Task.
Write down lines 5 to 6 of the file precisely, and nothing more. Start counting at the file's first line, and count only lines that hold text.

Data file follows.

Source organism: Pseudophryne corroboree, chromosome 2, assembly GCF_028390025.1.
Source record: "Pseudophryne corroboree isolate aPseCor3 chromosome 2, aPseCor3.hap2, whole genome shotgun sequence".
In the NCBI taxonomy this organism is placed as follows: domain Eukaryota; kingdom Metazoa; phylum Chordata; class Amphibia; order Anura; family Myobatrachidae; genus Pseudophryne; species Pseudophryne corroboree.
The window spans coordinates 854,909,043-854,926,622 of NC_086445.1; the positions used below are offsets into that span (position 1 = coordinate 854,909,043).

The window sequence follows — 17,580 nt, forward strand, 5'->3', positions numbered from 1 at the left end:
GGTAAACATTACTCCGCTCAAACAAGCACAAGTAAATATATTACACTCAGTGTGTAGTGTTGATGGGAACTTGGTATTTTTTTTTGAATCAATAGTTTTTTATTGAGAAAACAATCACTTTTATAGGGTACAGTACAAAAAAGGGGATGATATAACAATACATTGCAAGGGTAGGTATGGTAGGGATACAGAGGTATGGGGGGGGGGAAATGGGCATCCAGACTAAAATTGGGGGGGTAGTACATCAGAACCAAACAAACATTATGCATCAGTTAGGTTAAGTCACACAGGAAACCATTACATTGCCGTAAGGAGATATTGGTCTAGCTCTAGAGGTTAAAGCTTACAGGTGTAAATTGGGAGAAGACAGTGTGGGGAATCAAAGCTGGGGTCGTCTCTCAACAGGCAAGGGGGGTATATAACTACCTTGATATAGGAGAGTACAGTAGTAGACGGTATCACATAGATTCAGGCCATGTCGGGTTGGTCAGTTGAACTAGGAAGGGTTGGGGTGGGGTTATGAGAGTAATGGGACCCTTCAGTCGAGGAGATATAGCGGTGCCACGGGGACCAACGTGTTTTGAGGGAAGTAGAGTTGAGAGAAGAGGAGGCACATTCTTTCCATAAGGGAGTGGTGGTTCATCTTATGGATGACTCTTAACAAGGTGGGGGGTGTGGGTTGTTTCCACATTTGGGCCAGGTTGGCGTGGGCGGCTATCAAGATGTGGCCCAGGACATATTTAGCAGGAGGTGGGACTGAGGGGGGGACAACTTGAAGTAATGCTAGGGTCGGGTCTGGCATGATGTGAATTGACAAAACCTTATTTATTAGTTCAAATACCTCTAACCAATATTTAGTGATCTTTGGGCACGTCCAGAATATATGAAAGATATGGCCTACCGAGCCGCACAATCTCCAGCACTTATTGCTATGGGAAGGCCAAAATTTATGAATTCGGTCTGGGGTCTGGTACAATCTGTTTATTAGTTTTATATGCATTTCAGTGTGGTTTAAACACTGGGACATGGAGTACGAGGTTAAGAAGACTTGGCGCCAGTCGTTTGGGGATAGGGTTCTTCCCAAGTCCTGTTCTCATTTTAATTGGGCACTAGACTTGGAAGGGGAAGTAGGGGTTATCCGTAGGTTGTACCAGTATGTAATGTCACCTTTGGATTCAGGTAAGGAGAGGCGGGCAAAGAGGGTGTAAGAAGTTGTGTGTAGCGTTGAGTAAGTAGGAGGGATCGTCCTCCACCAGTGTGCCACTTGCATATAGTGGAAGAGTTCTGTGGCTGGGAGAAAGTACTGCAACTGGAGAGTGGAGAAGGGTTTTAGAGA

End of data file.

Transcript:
The window sequence follows — 17,580 nt, forward strand, 5'->3', positions numbered from 1 at the left end:
GGTAAACATTACTCCGCTCAAACAAGCACAAGTAAATATATTACACTCAGTGTGTAGTGTTGATGGGAACTTGGTATTTTTTTTTGAATCAATAGTTTTTTATTGAGAAAACAATCACTTTTATAGGGTACAGTACAAAAAAGGGGATGATATAACAATACATTGCAAGGGTAGGTATGGTAGGGATACAGAGGTATGGGGGGGGGGAAATGGGCATCCAGACTAAAATTGGGGGGGTAGTACATCAGAACCAAACAAACATTATGCATCAGTTAGGTTAAGTCACACAGGAAACCATTACATTGCCGTAAGGAGATATTGGTCTAGCTCTAGAGGTTAAAGCTTACAGGTGTAAATTGGGAGAAGACAGTGTGGGGAATCAAAGCTGGGGTCGTCTCTCAACAGGCAAGGGGGGTATATAACTACCTTGATATAGGAGAGTACAGTAGTAGACGGTATCACATAGATTCAGGCCATGTCGGGTTGGTCAGTTGAACTAGGAAGGGTTGGGGTGGGGTTATGAGAGTAATGGGACCCTTCAGTCGAGGAGATATAGCGGTGCCACGGGGACCAACGTGTTTTGAGGGAAGTAGAGTTGAGAGAAGAGGAGGCACATTCTTTCCATAAGGGAGTGGTGGTTCATCTTATGGATGACTCTTAACAAGGTGGGGGGTGTGGGTTGTTTCCACATTTGGGCCAGGTTGGCGTGGGCGGCTATCAAGATGTGGCCCAGGACATATTTAGCAGGAGGTGGGACTGAGGGGGGGACAACTTGAAGTAATGCTAGGGTCGGGTCTGGCATGATGTGAATTGACAAAACCTTATTTATTAGTTCAAATACCTCTAACCAATATTTAGTGATCTTTGGGCACGTCCAGAATATATGAAAGATATGGCCTACCGAGCCGCACAATCTCCAGCACTTATTGCTATGGGAAGGCCAAAATTTATGAATTCGGTCTGGGGTCTGGTACAATCTGTTTATTAGTTTTATATGCATTTCAGTGTGGTTTAAACACTGGGACATGGAGTACGAGGTTAAGAAGACTTGGCGCCAGTCGTTTGGGGATAGGGTTCTTCCCAAGTCCTGTTCTCATTTTAATTGGGCACTAGACTTGGAAGGGGAAGTAGGGGTTATCCGTAGGTTGTACCAGTATGTAATGTCACCTTTGGATTCAGGTAAGGAGAGGCGGGCAAAGAGGGTGTAAGAAGTTGTGTGTAGCGTTGAGTAAGTAGGAGGGATCGTCCTCCACCAGTGTGCCACTTGCATATAGTGGAAGAGTTCTGTGGCTGGGAGAAAGTACTGCAACTGGAGAGTGGAGAAGGGTTTTAGAGA